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Machado off to slow second-half start driving the fastball

After an MVP trek through his first three months, the Orioles third baseman’s offense has skidded off the road since the start of July. For Machado, one of baseball’s best fastball hitters, the heater currently has his bat stopped in park.

MLB: Texas Rangers at Baltimore Orioles Evan Habeeb-USA TODAY Sports

For whatever reason, right-handed swings just aren’t as pretty as lefties. Organically majestic, lefty swings always seem to pair forceful beginnings with graceful endings, yet one slice of baseball’s overall beauty. Of course, there are a few exceptions to one of baseball’s natural laws.

Even at 36, Albert Pujols’s ability to hit the inside of the baseball is still quite the feat given he’s had nearly his entire back leg reconstructed. As painful as it is to watch him run to first base, he can still extend through a baseball as good as anyone and look better than most doing it. There’s also Miguel Cabrera; though lacking what would be typified as a “pretty” swing, he is still the most mechanically sound hitter in today’s game, and to most, that is indeed pretty.

Yet another deviation from the standard is Manny Machado, who exemplifies the old baseball scripture of “short to it, long through it”.

Oh, hey good lookin’...

One would hope to believe that an infatuating swing such as Machado’s would produce at a level parallel to its appearance, and for most of this season, it has. Through June, Machado’s .335/.391/.611 slash and 18 home runs catalyzed a 163 wRC+ and .275 ISO, fueling realistic MVP chatter. In July, however, Machado was humbled. Having rolled through the first three months of 2016 with a “if you ain’t first you’re last” attitude, more recently Machado’s looked afraid to go fast.

In what is now a fairly heavy slump, Machado’s past month consisted of a .204/.288/.337 slash line, while his 65 wRC+ was second-lowest among all major league third basemen. Machado’s blossoming power had been frozen, as his .133 ISO in July was half-of, and then some, his ISO in the first three months (.275). As hard as it is to hit a round ball with a round bat, there are times of expected misses, but a 25-game sample size of cold rolled struggles doesn’t seem right for a player as gifted as Machado.

Traditionally one of baseball’s most notorious fastball hitters, Machado has certainly seen a shift in terms of fastball placement over the course of the past month. Granted, the August sample size of three games isn’t enough to prove the notion true, but Machado may be seeing more fastballs because he couldn’t handle the fastball in July.

Machado is as good as any right-handed hitter in baseball at keeping his hands tight to his body and squaring his hips to the baseball on the inner half of the plate. It’s one of the things that has led to such a tremendous offensive outburst. However, where Machado was being challenged over the heart of the plate in the first-half of the year, he’s been consciously pitched further and further inside with the fastball. Such an attacking blueprint has withered away at Machado’s power on the inside corner.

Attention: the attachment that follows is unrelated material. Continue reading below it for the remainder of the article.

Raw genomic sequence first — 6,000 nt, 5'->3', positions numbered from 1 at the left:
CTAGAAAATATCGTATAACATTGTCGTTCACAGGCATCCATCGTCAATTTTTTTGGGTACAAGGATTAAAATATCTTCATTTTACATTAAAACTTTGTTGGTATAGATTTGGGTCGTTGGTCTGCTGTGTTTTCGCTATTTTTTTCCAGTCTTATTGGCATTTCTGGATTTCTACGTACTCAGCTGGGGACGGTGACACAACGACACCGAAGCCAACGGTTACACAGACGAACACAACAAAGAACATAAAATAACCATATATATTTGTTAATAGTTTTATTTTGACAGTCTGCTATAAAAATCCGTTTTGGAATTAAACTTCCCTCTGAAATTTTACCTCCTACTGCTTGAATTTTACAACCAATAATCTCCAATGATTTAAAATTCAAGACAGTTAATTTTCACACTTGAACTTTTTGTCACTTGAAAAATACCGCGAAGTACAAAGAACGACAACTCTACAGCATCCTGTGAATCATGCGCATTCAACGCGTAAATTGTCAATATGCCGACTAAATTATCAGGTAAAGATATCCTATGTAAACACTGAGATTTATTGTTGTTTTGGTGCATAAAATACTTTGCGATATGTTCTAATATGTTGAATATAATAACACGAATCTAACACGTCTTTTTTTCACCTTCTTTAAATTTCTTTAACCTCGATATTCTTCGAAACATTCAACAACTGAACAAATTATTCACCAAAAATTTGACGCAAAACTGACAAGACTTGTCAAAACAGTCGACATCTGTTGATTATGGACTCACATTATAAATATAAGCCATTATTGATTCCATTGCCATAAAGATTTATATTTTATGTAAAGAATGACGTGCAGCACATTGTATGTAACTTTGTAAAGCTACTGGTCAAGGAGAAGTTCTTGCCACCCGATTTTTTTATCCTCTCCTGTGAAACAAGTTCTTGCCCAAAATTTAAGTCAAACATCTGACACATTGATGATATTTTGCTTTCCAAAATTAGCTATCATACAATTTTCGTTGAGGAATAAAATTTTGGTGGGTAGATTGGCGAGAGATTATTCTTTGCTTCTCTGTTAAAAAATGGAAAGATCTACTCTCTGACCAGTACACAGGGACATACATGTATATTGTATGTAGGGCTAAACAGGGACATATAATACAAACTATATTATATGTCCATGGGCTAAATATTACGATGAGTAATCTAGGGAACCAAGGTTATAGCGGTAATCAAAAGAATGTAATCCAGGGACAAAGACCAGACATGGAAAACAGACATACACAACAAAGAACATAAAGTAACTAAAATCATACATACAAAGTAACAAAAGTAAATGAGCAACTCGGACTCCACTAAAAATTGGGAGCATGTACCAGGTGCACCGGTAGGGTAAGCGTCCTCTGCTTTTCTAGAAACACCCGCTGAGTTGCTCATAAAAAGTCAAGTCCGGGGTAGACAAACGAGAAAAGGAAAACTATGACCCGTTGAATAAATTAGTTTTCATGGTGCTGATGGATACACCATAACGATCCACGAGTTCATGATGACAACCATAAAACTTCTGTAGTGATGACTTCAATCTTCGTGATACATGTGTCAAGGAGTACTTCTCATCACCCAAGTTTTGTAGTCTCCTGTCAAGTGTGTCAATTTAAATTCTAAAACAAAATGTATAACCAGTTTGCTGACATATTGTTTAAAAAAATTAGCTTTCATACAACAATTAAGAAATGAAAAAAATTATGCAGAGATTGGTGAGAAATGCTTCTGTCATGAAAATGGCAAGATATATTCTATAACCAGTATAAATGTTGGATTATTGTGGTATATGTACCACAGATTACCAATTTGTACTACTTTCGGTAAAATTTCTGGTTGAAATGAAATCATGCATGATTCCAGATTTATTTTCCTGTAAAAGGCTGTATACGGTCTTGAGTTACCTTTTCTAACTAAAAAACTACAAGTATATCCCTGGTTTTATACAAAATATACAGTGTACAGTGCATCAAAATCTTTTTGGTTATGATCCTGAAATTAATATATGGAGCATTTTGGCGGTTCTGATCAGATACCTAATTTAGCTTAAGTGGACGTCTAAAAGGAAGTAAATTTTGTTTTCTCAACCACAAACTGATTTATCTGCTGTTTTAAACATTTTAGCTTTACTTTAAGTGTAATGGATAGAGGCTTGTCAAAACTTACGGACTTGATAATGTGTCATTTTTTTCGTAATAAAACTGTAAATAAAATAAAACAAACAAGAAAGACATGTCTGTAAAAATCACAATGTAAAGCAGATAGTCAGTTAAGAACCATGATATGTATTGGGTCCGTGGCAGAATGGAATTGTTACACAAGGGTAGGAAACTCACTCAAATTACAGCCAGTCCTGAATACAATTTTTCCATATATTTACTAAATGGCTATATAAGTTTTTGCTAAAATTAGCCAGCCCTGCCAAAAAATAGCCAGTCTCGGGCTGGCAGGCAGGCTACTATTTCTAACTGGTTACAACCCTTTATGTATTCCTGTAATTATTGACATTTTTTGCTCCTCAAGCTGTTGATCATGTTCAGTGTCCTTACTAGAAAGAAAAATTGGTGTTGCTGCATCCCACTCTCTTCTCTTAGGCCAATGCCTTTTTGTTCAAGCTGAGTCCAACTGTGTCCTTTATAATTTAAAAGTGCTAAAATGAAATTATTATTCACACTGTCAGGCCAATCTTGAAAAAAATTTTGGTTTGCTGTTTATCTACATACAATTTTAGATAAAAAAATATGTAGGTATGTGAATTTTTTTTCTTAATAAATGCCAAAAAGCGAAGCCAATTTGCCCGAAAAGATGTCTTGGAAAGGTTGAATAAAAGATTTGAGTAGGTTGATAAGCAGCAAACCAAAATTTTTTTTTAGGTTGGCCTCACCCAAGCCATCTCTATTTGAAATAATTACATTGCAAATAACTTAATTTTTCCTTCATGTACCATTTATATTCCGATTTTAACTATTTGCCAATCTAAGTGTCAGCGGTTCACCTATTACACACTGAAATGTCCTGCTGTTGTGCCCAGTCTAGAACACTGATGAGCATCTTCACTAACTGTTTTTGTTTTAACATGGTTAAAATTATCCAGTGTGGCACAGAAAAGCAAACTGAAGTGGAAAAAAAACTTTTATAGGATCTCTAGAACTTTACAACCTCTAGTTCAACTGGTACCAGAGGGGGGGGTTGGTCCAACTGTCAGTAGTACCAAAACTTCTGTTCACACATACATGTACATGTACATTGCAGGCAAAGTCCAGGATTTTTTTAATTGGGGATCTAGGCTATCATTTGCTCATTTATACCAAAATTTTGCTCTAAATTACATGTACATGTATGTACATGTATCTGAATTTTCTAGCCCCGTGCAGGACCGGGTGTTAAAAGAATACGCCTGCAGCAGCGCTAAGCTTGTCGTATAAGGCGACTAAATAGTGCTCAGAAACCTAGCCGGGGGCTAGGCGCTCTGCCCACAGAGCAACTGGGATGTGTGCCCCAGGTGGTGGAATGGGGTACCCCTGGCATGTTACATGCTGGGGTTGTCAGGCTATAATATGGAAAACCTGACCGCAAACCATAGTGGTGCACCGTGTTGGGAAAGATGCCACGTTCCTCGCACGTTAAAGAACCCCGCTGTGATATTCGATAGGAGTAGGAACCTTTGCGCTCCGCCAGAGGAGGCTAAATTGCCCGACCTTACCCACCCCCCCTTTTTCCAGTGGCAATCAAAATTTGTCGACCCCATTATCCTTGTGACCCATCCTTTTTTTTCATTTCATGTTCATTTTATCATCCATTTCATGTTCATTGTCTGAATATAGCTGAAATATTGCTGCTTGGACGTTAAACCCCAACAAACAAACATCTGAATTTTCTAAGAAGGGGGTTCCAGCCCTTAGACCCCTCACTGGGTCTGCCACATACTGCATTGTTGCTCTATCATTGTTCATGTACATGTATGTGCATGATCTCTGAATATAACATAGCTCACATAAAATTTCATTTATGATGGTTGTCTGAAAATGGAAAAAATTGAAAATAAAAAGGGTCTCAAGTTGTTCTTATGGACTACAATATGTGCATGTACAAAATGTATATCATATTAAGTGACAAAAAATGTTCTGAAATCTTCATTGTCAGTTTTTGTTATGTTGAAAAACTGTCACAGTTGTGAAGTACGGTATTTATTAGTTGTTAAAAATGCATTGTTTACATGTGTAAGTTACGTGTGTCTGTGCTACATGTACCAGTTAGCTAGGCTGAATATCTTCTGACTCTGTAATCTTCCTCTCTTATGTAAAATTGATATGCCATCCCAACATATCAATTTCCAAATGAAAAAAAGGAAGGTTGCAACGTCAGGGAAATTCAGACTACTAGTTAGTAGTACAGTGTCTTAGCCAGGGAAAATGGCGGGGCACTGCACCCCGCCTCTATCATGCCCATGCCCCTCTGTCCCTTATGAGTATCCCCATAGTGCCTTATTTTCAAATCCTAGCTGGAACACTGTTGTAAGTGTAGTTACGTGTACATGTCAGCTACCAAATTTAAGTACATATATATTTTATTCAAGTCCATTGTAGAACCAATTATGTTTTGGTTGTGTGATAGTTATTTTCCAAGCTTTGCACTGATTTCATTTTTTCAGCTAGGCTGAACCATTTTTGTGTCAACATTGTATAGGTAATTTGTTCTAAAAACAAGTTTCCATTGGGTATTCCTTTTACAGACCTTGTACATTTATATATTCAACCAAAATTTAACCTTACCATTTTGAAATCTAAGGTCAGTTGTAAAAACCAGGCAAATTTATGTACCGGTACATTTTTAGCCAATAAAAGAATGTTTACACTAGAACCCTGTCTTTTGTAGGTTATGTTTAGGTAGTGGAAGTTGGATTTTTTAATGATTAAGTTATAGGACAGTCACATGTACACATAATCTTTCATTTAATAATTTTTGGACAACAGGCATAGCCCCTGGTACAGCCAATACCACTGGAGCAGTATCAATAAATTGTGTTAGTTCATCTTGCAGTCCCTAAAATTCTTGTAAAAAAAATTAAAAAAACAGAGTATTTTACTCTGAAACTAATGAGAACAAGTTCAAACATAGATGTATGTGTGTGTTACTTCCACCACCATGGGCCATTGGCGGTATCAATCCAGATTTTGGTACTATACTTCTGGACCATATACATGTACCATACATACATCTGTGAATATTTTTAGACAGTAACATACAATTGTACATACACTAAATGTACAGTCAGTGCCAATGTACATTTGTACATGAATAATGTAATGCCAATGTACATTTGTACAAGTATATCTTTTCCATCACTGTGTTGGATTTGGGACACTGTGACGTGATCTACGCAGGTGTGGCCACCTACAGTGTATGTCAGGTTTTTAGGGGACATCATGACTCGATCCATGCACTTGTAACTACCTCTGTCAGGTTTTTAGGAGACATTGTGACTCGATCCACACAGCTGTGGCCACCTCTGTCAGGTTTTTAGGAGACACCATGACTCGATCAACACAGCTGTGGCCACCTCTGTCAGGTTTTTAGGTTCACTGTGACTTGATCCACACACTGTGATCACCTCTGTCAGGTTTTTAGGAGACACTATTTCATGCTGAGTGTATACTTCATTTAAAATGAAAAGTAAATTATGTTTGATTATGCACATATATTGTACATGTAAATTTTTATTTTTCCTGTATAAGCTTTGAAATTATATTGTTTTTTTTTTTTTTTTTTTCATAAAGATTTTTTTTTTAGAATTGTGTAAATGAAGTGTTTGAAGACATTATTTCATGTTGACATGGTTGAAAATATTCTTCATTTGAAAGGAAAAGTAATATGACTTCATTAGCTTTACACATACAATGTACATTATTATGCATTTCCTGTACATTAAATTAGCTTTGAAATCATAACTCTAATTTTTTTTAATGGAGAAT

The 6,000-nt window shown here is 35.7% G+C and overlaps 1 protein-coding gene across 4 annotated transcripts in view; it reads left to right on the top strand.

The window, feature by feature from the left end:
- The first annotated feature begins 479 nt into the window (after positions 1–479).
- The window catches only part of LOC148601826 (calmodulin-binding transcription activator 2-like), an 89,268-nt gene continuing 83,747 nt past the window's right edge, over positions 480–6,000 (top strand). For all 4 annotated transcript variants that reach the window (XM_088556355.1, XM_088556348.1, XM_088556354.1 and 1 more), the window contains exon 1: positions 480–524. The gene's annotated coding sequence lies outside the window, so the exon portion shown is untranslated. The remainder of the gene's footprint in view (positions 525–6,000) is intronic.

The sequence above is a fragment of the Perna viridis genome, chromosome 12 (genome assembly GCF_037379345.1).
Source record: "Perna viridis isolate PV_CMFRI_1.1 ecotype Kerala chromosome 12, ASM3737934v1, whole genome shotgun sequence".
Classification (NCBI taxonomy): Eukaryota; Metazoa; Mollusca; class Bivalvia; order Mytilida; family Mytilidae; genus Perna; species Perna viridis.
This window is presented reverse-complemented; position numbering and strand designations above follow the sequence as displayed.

Pitches on which Machado provided ample exit velocity earlier in the year are now being both beaten into the ground or popped up, and in July, Machado saw a tremendous downturn in pull power, despite being intently pitched around his belt. Machado’s hard-hit percentage never squandered in July, hovering at 34.6 percent, but a soft-contact rate of 28.4 percent was a seasonal high in any given month this year. An unusual compounding of soft contact, ground balls and baseballs being hit toward center field isn’t typical to Machado’s game.

As much as Machado has struggled with the fastball, you don’t post a -4.0 wRAA by limiting your issues to only one pitch. You kind of have to stink against everything.

Aligning with his early fastball successes was initial mashing of any hanging breaking ball or off-speed pitch towards his side of the plate. The ability to adjust mid-pitch, as you have to with nearly all secondary offerings, is a testament to Machado’s ability to recognize, be patient, and finish with his incredibly forcible hands exploding through the zone. Though the overall approach of pitchers to Manny with the slow stuff hasn’t changed, he isn’t taking advantage of mistakes.

And to credit the other side, Machado hasn’t had a lot of pitches to do damage with as of late. He’s been pitched tough. One of the downsides of being such a good player is that pitchers tend to notice you more, and in turn add a little extra in terms of executing a pitch. Whether that’s being more cautious to avoid the middle of the plate, purposefully missing down, or throwing the inside fastball just a tad farther in, it can be frustrating to see so much in-season success be stunted by not having anything to hit.

Machado owned baseball’s seventh-lowest zone rate in July at 36.3 percent, and though Manny is certainly willing to take his walks, his swing rate stayed relatively on plane with his previous monthly numbers. So of course, he swung at more bad pitches (34.2 percent O-Swing rate). That sort of differing approach from a hitter who isn’t known to delve away from the strike zone will likely make him susceptible to things he hadn’t been before. Prior to July, Machado slugged .843 with a .427 ISO against the fastball, though since then, Machado has hit .259 with with a matching ISO against the four-seamer. In, out, up, down and with everything, Machado’s been pitched to for about a month now, and in a season of 162 games, there’ll be stretches of such mediocrity.

Even from the best.

Nick is a weekly writer for Beyond the Box Score, as well as Camden Chat, SB Nation’s Baltimore Orioles blog. If you so choose, you can follow his Orioles musings on Twitter at @Swissere.